Perkins School for the Blind has had presidents in the past, but Dave Power is the first to also hold the title of chief executive officer. Power, a former high-tech executive, first brought his market-driven approach to the 186-year-old Watertown school when, as a board member, he pushed Perkins to get into online education. Power, 61, took the helm at Perkins last April, and recently spoke with reporter Katie Johnston about technology, jobs, and helping blind people become a bigger part of their communities.
1. Power has a very clear memory of the first time he became aware of Perkins. His son David, the oldest of his five children, was born blind and hearing impaired, and Powers leapt into action before he and his wife brought the child home from the hospital.
“We were at Emerson Hospital in Concord, and I used the phone book and a pay phone, and I found the Perkins School,” he said. “I can picture right where I was standing.”
2. Power, who has held high-level positions at software and information security companies, is putting his Stanford MBA to work at Perkins. He’s even applying the principles of his 2014 business book, “The Curve Ahead,” to help the school identify new growth opportunities.
“The core of the innovation process is not coming up with inspiration in the lab. It’s about going out to the people you serve and finding that next problem to be solved. It’s true for private and nonprofit. And so I am bringing an external, almost a marketer’s perspective to Perkins. And everybody here is getting religion on this kind of market-driven innovation.”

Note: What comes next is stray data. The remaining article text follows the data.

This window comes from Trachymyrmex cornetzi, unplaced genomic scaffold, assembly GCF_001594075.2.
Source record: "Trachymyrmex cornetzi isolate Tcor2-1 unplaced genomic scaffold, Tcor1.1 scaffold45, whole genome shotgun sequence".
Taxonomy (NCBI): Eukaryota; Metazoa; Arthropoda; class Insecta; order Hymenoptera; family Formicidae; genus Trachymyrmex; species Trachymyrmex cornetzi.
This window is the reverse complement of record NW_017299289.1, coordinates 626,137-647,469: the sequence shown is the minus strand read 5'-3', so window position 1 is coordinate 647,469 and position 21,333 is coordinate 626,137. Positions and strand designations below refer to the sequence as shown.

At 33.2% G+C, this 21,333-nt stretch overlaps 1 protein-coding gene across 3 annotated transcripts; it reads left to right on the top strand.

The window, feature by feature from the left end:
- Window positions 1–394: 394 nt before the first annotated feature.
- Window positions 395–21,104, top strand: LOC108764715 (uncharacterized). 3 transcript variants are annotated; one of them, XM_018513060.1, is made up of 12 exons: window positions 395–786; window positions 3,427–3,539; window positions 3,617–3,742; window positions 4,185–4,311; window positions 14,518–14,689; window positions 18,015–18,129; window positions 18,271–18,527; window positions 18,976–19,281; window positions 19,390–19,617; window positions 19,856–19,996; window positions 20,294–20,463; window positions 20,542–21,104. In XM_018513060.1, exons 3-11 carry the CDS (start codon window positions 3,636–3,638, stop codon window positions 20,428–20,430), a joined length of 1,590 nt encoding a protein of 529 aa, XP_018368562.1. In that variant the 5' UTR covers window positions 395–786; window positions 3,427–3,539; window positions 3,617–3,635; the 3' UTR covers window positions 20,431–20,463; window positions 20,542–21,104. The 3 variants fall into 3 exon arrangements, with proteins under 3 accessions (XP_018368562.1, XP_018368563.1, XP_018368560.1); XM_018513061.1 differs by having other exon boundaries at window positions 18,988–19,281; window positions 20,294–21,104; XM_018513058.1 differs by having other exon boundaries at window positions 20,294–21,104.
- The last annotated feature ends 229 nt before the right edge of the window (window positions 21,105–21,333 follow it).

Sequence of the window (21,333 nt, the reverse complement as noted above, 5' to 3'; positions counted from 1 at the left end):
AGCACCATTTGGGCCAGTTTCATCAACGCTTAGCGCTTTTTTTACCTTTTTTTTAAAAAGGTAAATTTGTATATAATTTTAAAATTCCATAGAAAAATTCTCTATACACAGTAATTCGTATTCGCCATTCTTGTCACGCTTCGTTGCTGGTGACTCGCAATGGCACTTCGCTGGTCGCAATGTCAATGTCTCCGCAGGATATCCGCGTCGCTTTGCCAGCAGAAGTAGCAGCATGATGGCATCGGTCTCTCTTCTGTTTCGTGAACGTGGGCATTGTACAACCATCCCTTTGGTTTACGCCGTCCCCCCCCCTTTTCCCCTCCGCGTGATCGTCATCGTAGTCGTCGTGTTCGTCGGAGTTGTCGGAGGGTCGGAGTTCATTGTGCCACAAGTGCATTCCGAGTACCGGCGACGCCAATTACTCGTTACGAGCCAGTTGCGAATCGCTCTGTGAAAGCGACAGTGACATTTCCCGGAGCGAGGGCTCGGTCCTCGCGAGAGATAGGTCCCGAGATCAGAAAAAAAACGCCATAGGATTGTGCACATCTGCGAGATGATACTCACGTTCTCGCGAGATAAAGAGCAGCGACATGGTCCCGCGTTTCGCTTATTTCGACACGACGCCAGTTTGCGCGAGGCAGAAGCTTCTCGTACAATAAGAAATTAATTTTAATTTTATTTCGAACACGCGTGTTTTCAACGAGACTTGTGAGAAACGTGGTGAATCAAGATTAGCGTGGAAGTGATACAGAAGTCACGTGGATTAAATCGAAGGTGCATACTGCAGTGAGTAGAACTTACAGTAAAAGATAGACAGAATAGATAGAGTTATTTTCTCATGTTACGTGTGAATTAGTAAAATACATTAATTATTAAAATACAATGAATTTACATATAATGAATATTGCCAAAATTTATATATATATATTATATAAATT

3. Perkins has five operating groups: the school, a free library for blind adults, an international development program supporting schools in 67 countries, online teacher training, and accessible technology — the latter of which has the greatest potential for innovation. The school is helping test a startup company’s sonar navigation system, which bounces sound waves off objects and triggers vibrations in a device strapped to a person’s wrist. The strength of the vibration shows how close a person is to an object.
“The keys for accessibility for people who are blind are information access, and navigation. Navigation is, well, it’s white canes, it’s guide dogs, but what else?”
4. One of Power’s top priorities is helping blind students with their transition to adulthood. He wants to put a greater emphasis on building daily living, social, and vocational skills in the four years before students age out of Perkins, at 22. He is also focused on the school’s newly formed partnership with about 30 Greater Boston businesses to raise awareness, identify employment opportunities, and make online job listings and other career-related possibilities accessible for blind workers. The blind population has a 75 percent unemployment rate.
“We have a long way to go just on the human side of things before we get to worrying about how technology can make things better.”
5. Power also wants to help create better transitions into community living for people like his son, who is not able to hold a job. Power’s son lives with an aide in an apartment in Newton, not far from his family, and volunteers at an abused animal shelter, goes horseback riding, and takes the T around town.
“The risk for someone like David is that they end up sitting on a couch all day.”Katie Johnston can be reached at email@example.com. Follow her on Twitter @ktkjohnston.